It’s no secret that technology vendors are facing challenging economic conditions. Selection committees have increased in size, contributing to greater hesitancy in choosing new technology. And longer sales cycles mean reduced quarterly income for many vendors.  

In fact, the average sales cycle has increased 22% over the past 5 years due to more decision makers being involved in the buying process. Soon, customers will manage 85% of their relationships without talking to a human source. 

The percentage of company annual revenue allocated to the marketing function has recovered somewhat from where it was during the depths of the pandemic, but if year-over-year revenue growth is flat, the marketing budget is as well. 

Reduced operational cost structures have meant a re-shuffling of internal work assignments. And IT resources have been re-prioritized to maintaining the integrity of existing applications versus completing new tool implementations and integrations.   

With these limitations closing in, the top challenges become even more difficult to overcome. And proving the ROI of marketing activities is a key concern, according to the State of Inbound report.

Responding to this “perfect storm” will require bringing all sales and marketing hands on deck to focus on winning new business with the resources at hand. 

According to Hubspot, organizations with tightly aligned sales and marketing teams saw 27 percent faster profit growth, and 36 percent higher customer retention. What’s more, 56 percent of these companies met revenue goals and 19 percent exceeded them.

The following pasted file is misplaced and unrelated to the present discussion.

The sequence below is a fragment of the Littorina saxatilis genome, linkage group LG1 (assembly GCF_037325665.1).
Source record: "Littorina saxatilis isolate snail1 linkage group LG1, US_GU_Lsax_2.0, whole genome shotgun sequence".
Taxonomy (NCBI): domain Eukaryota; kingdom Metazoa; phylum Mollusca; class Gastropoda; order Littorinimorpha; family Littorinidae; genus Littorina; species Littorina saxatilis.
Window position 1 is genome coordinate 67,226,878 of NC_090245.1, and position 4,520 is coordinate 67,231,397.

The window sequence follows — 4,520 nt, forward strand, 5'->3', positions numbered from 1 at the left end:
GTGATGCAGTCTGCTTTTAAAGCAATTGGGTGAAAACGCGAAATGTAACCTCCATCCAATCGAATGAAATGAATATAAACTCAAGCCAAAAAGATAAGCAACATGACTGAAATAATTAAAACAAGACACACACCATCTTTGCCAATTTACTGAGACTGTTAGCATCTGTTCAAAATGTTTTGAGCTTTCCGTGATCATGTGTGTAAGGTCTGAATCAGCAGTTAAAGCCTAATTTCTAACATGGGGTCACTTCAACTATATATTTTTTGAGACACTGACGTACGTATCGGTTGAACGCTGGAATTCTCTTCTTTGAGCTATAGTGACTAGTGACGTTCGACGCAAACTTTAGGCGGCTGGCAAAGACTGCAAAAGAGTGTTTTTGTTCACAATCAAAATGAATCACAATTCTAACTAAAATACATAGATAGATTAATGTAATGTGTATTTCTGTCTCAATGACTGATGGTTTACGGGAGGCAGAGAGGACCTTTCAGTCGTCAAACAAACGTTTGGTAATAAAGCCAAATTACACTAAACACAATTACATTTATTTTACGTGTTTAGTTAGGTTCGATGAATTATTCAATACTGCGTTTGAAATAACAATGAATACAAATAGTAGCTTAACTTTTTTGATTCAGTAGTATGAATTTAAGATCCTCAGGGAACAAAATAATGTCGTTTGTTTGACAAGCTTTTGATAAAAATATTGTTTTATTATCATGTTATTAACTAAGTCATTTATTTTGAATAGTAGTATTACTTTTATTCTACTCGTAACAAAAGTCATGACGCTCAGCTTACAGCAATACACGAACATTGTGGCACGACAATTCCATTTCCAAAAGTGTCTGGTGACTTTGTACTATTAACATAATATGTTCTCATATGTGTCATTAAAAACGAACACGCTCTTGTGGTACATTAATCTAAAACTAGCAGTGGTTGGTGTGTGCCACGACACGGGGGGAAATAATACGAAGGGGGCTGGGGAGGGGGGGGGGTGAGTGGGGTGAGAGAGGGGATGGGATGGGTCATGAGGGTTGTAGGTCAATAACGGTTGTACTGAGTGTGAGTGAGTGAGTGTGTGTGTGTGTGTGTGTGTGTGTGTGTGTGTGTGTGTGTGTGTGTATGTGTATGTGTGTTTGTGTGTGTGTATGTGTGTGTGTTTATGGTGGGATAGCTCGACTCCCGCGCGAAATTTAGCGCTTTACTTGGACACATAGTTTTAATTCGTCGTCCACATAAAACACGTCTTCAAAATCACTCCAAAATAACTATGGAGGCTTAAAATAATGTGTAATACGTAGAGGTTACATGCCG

A common belief is that implementing an ABM strategy, the favored program of a more focused marketing spend, is the best way to create alignment between the two teams. For some companies, that’s true. 

However, the need for improvement is larger than that. 

“While ABM is the poster child for sales and marketing alignment, the truth is that whenever sales and marketing teams work closely together, companies see shorter sales cycles and increased revenue.” – SalesHacker 

Here are a few more compelling reasons to not leave alignment between the two teams in your company to chance. 

Cross-functional data visibility impacts performance.

  • 46% of marketers report that data quality and accuracy negatively impact marketing optimization.  
  • 28% say data is siloed and difficult to access.  

Marketing-generated leads are frequently getting lost.

  • 79% of marketing leads never convert due to a failure to nurture those connections.

Alignment drives growth.  

  • Highly-aligned organizations see an average of 32% year-over-year revenue growth while less aligned competitors saw a 7% decrease in revenue.

Better alignment drives bigger profits. 

  • Highly-aligned companies are an average of 15% more profitable than competitors in their same industry. 

Culture isn’t always the problem. 

  • Over 80% of sales and marketing executives describe each other’s departments positively.

Sharing data and using an integrated technology platform is key. 

  • 96% of companies that report being well-aligned organizationally are aligned on their sales and marketing technology, too. 

Aligned teams close more business and churn less.

  • Highly-aligned companies are an average of 67% more effective at closing deals and 58% better at retaining customers. 

And then there’s the revenue impact: Highly aligned teams drive an average of 208% more revenue as a result of their marketing efforts.  (Source: Invoca) 

Although sales and marketing alignment continues to be a challenge for many organizations, by working together can these two teams emerge stronger and ready to produce even better results in the coming year. In a future post, we’ll share tips on how it can be done.